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Publish or Be Damned

David Johnson describes the infamous Marriage Act of 1753, which made marriage a tightly-regulated institution governed by church and state.

A wedding is a public occasion, as Mr Justice Lindsay reminded actress Catherine Zeta Jones in the High Court when she sued for damages over unauthorised photographs of her big day. Indeed, for religious ceremonies, the Book of Common Prayer specifically invites the happy couple to ‘come into the body of the church with their friends and neighbours’, and make their promises ‘before God and in the face of this congregation’. There, as on three previous occasions at the reading of banns, all are invited by the priest to declare known impediments to the marriage, ‘either by God’s Law, or the Laws of this Realm’. The terms are unequivocal and final: ‘If any man can shew any just cause why they may not lawfully be joined together, let him now speak, or else hereafter for ever hold his peace.’ For the couple themselves there is a chilling moral-health warning: confess any impediment or ‘answer at the dreadful day of judgement when the secrets of all hearts shall be disclosed’.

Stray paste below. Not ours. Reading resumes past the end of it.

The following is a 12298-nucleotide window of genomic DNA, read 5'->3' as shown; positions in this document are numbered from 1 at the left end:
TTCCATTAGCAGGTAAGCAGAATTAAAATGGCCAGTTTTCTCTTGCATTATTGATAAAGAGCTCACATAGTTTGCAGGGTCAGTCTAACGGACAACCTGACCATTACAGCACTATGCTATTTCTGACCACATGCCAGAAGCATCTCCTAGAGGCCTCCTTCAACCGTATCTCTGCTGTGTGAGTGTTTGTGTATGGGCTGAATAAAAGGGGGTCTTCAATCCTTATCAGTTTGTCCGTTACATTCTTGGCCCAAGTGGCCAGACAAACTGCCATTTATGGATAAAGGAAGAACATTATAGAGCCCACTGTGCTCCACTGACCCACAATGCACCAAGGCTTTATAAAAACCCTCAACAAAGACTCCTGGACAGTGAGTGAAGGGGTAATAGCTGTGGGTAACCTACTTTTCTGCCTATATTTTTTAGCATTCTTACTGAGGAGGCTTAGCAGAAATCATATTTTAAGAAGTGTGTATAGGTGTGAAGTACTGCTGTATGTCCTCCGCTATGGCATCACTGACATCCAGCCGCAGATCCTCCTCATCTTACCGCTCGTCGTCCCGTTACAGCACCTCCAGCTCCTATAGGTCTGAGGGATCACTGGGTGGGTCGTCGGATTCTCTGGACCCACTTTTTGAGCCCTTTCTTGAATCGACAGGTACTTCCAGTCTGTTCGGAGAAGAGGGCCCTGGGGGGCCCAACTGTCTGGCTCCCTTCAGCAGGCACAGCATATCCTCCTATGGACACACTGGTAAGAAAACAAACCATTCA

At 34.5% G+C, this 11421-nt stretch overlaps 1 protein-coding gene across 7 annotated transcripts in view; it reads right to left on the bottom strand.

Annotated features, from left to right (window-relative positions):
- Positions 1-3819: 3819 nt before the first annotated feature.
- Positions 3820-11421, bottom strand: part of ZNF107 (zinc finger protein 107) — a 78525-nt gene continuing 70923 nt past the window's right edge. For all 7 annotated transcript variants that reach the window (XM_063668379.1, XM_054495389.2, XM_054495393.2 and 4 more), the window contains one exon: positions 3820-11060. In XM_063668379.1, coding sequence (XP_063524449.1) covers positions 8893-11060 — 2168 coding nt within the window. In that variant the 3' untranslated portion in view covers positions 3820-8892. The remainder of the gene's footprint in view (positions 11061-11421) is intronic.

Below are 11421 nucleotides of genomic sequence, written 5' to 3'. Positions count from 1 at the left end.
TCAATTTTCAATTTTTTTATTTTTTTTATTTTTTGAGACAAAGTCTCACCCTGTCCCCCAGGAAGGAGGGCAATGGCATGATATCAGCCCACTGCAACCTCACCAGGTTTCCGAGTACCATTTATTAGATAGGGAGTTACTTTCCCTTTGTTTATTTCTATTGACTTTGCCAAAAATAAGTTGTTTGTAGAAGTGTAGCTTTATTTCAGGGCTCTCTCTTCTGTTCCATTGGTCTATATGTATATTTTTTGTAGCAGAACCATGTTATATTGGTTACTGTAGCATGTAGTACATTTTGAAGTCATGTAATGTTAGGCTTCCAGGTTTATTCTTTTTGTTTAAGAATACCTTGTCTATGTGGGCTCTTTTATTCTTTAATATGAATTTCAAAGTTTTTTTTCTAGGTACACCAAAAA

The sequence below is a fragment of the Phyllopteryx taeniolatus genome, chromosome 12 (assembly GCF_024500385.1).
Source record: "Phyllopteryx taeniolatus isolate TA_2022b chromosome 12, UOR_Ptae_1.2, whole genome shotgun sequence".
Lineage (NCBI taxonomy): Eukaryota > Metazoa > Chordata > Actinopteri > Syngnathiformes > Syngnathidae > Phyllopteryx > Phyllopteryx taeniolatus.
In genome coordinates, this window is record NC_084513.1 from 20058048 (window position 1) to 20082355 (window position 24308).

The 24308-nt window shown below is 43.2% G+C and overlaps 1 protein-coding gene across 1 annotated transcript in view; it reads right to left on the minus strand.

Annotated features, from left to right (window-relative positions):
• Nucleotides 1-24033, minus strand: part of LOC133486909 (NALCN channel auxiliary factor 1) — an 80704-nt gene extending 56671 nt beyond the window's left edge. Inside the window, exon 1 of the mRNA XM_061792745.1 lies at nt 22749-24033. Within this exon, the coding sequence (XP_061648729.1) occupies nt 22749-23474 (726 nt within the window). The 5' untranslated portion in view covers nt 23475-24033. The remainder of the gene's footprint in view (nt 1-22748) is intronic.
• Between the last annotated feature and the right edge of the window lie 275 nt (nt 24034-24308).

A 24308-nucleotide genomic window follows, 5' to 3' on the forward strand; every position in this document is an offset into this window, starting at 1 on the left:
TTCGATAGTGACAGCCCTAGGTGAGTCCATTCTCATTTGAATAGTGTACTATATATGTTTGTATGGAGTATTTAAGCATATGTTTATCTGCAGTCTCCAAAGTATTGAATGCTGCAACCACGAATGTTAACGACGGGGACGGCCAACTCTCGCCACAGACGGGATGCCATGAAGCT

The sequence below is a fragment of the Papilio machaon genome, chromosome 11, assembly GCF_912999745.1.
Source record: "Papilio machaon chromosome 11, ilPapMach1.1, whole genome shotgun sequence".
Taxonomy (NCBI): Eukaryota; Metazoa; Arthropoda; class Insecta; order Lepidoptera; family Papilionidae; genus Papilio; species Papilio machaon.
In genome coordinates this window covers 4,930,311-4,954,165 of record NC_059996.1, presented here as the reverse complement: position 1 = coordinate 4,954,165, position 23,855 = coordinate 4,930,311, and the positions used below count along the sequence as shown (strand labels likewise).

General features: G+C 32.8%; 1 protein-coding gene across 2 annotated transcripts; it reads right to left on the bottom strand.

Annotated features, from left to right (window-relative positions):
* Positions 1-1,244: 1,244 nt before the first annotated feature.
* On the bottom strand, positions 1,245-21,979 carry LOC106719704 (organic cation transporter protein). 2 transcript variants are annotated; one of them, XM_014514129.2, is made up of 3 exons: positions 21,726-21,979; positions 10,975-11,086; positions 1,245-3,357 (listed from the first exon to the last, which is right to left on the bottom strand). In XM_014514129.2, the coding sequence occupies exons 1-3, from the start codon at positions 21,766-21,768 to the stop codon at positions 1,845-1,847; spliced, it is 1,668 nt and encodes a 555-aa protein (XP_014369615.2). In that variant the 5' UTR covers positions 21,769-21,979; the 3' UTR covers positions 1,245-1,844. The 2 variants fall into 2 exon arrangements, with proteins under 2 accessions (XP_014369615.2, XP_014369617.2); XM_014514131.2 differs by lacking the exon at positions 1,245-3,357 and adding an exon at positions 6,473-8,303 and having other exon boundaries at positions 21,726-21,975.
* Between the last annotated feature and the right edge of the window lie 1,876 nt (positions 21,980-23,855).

This high-profile Church of England marriage service was enforced, at least in theory, upon the entire population of England and Wales by Hardwicke’s Marriage Act of 1753, and has resonated down the ages, colouring the popular image of marriage in most English-speaking countries. It influenced the form of Civil Marriage introduced in 1837, where token public scrutiny was incorporated by asking the couple to declare impediments, by obtaining parental consent where necessary, and by arranging for two witnesses to be present when the contract was made.

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